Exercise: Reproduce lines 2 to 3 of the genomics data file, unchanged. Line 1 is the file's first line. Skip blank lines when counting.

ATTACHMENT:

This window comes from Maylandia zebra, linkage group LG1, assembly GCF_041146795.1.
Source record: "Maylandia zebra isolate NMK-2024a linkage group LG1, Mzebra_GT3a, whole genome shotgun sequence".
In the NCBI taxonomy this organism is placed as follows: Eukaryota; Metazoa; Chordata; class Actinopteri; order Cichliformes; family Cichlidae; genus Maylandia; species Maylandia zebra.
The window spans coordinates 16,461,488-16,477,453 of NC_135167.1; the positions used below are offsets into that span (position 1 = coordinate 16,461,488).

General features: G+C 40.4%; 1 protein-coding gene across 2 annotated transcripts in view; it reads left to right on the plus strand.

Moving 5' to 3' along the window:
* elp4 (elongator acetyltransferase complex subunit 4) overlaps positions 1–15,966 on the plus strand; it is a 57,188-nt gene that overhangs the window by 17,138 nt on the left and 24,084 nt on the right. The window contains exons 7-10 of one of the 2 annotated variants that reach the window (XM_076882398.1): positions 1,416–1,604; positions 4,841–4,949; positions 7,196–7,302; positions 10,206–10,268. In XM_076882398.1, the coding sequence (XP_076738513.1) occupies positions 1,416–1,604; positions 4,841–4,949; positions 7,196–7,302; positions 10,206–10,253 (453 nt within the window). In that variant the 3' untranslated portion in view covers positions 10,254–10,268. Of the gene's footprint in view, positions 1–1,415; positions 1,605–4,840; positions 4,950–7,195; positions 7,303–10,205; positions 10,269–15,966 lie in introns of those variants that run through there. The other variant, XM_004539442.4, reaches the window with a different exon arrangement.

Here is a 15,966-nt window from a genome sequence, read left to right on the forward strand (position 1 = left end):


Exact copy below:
Source record: "Maylandia zebra isolate NMK-2024a linkage group LG1, Mzebra_GT3a, whole genome shotgun sequence".
In the NCBI taxonomy this organism is placed as follows: Eukaryota; Metazoa; Chordata; class Actinopteri; order Cichliformes; family Cichlidae; genus Maylandia; species Maylandia zebra.